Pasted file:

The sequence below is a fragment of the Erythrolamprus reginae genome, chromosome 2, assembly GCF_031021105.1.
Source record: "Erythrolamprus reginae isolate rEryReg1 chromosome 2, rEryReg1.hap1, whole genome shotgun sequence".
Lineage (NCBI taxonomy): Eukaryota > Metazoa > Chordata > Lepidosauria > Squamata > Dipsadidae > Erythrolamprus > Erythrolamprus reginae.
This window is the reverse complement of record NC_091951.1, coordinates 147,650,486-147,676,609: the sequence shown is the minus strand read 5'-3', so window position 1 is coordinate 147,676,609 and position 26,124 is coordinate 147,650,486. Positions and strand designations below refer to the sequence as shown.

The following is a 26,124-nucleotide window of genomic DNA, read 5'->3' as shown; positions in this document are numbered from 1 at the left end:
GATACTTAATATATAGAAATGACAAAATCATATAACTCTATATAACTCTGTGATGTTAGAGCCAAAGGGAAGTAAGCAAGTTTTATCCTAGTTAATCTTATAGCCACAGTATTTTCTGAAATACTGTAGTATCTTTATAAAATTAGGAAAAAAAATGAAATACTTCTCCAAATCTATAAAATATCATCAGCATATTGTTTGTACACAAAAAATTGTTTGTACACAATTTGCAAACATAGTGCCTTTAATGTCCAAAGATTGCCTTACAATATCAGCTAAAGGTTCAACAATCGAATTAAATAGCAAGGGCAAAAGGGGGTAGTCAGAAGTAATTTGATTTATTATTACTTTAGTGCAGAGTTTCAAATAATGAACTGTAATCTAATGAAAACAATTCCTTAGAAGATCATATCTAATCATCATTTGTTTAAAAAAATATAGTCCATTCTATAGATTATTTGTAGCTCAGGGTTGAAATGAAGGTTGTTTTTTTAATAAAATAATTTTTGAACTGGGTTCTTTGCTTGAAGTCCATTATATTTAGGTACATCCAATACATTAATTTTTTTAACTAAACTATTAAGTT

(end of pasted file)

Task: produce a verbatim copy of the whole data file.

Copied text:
The sequence below is a fragment of the Erythrolamprus reginae genome, chromosome 2, assembly GCF_031021105.1.
Source record: "Erythrolamprus reginae isolate rEryReg1 chromosome 2, rEryReg1.hap1, whole genome shotgun sequence".
Lineage (NCBI taxonomy): Eukaryota > Metazoa > Chordata > Lepidosauria > Squamata > Dipsadidae > Erythrolamprus > Erythrolamprus reginae.
This window is the reverse complement of record NC_091951.1, coordinates 147,650,486-147,676,609: the sequence shown is the minus strand read 5'-3', so window position 1 is coordinate 147,676,609 and position 26,124 is coordinate 147,650,486. Positions and strand designations below refer to the sequence as shown.

The following is a 26,124-nucleotide window of genomic DNA, read 5'->3' as shown; positions in this document are numbered from 1 at the left end:
GATACTTAATATATAGAAATGACAAAATCATATAACTCTATATAACTCTGTGATGTTAGAGCCAAAGGGAAGTAAGCAAGTTTTATCCTAGTTAATCTTATAGCCACAGTATTTTCTGAAATACTGTAGTATCTTTATAAAATTAGGAAAAAAAATGAAATACTTCTCCAAATCTATAAAATATCATCAGCATATTGTTTGTACACAAAAAATTGTTTGTACACAATTTGCAAACATAGTGCCTTTAATGTCCAAAGATTGCCTTACAATATCAGCTAAAGGTTCAACAATCGAATTAAATAGCAAGGGCAAAAGGGGGTAGTCAGAAGTAATTTGATTTATTATTACTTTAGTGCAGAGTTTCAAATAATGAACTGTAATCTAATGAAAACAATTCCTTAGAAGATCATATCTAATCATCATTTGTTTAAAAAAATATAGTCCATTCTATAGATTATTTGTAGCTCAGGGTTGAAATGAAGGTTGTTTTTTTAATAAAATAATTTTTGAACTGGGTTCTTTGCTTGAAGTCCATTATATTTAGGTACATCCAATACATTAATTTTTTTAACTAAACTATTAAGTT